MADELEINE BRAND, host:
Now, an Asian economy that's headed in the opposite direction. Within a year, China is likely to replace Japan as the world's second-largest economy. It's already kicked Germany from its position as the world's biggest exporter. China may look like a global power, but as NPR's Anthony Kuhn reports from Beijing, China is also still a developing nation.
Mr. ANTHONY KUHN: It's a common news item these days, foreign emissaries traveling to Beijing to seek its cooperation on some global issue - take something like emissions cuts.
Tsinghua University economist Hu Angang says that, as goes China, so goes the world.
Mr. HU ANGANG (Economist, Tsinghua University): (Through translator) China will be at the core of the global trend of emissions reductions. China already accounts for a fifth of humanity. And in the future, China will account for 40 to 50 percent of the increase in new emissions. That's why the whole world is so concerned about when China's emissions will peak.
KUHN: In other words, because of its sheer size, China's importance in world affairs has outstripped its level of development or its capabilities. It's become a key global player without either the wealth or military muscle of a superpower.
Beijing's response to foreign concerns has been to emphasize that it is still a developing country with limited means.
In a recent interview with state media, Premier Wen Jiabao explained why development would remain China's priority.
Premier WEN JIABAO (China): (Foreign language spoken)
KUHN: A huge population, big regional differences in development and widespread poverty, he said, this is still China's basic situation.
So is China still a developing country? Well, it is and it isn't, says Tsinghua's Hu Angang. For one, he argues, economic disparities among China's regions are too great to generalize about the whole country. And, he says, the situation is too complex to use one measurement. China's per capita economic output, for example, isn't even among the top 100 nations.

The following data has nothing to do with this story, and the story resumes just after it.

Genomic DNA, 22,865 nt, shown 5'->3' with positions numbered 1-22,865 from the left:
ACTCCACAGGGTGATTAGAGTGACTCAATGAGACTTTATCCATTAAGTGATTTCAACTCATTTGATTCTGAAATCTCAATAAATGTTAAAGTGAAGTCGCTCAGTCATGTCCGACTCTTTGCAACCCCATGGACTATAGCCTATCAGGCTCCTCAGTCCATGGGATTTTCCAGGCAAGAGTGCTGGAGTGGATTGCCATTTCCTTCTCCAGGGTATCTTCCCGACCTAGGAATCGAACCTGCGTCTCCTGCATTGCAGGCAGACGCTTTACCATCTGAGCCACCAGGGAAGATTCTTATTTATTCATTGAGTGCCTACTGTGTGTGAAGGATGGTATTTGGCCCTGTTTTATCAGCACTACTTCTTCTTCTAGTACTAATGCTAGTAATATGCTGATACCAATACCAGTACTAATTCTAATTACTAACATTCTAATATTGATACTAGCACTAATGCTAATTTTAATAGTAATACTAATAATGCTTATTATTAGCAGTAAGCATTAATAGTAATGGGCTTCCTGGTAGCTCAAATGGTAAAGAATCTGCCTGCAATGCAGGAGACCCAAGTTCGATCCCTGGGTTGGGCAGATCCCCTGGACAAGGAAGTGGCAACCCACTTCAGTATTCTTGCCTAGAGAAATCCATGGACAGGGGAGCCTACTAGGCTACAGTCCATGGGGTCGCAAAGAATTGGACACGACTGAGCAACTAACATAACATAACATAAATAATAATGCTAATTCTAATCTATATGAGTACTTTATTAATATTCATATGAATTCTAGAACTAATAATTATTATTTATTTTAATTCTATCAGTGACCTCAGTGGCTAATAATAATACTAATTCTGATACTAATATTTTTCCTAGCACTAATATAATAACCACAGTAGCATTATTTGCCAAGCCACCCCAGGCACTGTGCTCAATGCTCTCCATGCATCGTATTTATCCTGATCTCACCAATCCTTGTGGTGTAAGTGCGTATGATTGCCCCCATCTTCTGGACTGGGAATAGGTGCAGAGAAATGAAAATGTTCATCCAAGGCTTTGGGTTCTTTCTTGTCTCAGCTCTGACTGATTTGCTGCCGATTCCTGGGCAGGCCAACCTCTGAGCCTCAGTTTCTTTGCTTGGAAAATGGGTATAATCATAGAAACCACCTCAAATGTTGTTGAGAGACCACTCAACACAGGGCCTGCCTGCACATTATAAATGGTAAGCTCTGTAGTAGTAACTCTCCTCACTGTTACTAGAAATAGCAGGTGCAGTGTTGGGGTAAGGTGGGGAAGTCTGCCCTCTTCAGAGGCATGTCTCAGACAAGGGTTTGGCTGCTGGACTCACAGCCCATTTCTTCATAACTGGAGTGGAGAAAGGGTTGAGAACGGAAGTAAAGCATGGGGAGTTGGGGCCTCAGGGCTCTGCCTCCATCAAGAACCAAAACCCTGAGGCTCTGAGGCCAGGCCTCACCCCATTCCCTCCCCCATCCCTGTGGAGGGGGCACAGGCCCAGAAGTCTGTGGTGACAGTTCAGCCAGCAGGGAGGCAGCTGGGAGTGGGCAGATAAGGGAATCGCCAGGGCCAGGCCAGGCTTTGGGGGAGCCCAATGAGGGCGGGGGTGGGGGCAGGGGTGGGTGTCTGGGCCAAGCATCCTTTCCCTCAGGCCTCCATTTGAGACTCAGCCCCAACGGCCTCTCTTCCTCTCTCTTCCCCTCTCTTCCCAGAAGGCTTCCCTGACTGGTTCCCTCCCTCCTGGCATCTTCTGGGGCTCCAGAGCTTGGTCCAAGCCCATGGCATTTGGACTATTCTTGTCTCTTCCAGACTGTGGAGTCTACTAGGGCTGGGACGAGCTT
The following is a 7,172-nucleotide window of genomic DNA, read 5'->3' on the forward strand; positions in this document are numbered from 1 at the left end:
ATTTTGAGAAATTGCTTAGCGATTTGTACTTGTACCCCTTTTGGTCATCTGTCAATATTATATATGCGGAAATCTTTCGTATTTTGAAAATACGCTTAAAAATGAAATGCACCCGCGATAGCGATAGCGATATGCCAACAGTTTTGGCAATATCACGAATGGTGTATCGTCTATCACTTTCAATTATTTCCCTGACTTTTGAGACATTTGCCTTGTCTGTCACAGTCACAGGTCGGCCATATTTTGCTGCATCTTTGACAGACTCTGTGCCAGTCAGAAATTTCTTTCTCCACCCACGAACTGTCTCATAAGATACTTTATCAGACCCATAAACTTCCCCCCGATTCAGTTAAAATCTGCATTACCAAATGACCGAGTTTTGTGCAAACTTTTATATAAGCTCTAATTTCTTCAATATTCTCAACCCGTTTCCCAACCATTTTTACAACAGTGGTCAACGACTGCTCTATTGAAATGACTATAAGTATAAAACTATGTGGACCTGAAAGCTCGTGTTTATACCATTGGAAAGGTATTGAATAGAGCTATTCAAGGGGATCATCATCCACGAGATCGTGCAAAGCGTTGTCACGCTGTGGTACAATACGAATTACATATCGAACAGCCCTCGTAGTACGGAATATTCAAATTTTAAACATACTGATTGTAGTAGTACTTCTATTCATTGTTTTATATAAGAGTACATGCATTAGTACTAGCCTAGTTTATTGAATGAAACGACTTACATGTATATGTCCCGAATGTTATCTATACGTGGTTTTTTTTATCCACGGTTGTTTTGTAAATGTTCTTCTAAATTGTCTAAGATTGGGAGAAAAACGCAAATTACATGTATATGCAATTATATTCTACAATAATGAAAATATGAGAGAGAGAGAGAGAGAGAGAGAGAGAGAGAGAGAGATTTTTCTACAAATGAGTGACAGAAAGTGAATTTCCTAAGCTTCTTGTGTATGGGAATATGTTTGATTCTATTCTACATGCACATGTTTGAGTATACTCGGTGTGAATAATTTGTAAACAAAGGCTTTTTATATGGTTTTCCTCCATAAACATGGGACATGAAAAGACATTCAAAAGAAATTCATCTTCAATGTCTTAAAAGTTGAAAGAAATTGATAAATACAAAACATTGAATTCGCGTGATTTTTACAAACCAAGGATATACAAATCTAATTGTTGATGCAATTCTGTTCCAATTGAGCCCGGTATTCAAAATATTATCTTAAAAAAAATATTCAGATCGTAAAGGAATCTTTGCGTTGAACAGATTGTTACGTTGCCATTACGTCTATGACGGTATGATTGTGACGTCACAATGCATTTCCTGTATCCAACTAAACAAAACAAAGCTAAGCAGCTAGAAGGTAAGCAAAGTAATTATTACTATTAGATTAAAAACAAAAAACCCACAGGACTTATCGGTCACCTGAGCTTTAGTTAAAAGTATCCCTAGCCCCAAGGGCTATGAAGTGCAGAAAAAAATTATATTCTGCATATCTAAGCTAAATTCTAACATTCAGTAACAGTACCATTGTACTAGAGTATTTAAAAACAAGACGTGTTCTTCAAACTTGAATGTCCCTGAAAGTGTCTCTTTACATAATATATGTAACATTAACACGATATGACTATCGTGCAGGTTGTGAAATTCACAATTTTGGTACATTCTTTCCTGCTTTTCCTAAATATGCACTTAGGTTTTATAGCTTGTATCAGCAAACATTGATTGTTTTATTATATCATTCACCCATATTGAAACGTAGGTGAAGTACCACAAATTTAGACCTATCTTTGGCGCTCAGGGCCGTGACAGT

But, Hu says, it's a totally different picture if you factor in health, education and the purchasing power of the local currency.
Mr. HU: (Through translator) In 1982, most Chinese were living in Third or Fourth World conditions. By 2006, a third of Chinese were living at First World standards. Two-thirds were at Second World standards, and only Tibet was in the Third World.
KUHN: Hu predicts that by these broader measurements, two-thirds of Chinese will be living at developed world levels in a decade. Analysts believe this is likely because China is in an economic growth spurt that could last for years. Part of this developmental phase is a ravenous appetite for energy, resources and consumer goods.
China Academy of Social Sciences climate expert Pan Jiahua says that as a latecomer to energy markets, China feels like it's attracting an unfair share of scrutiny.
Mr. PAN JIAHUA (Climate expert, Chinese Academy of Social Sciences): (Through translator) When China goes somewhere to obtain oil or natural resources; it draws a lot of international attention. This doesn't happen to U.S. or European countries. What we're doing is normal, but some people in those countries feel that we're stealing their resources.
KUHN: China's leadership realizes that the current phase of development carries big risks of social inequality and unrest. Many scholars say that lowering these risks requires political reform. But that's something for which, critics say, Beijing's appetite has been less than robust.
Anthony Kuhn, NPR News, Beijing.
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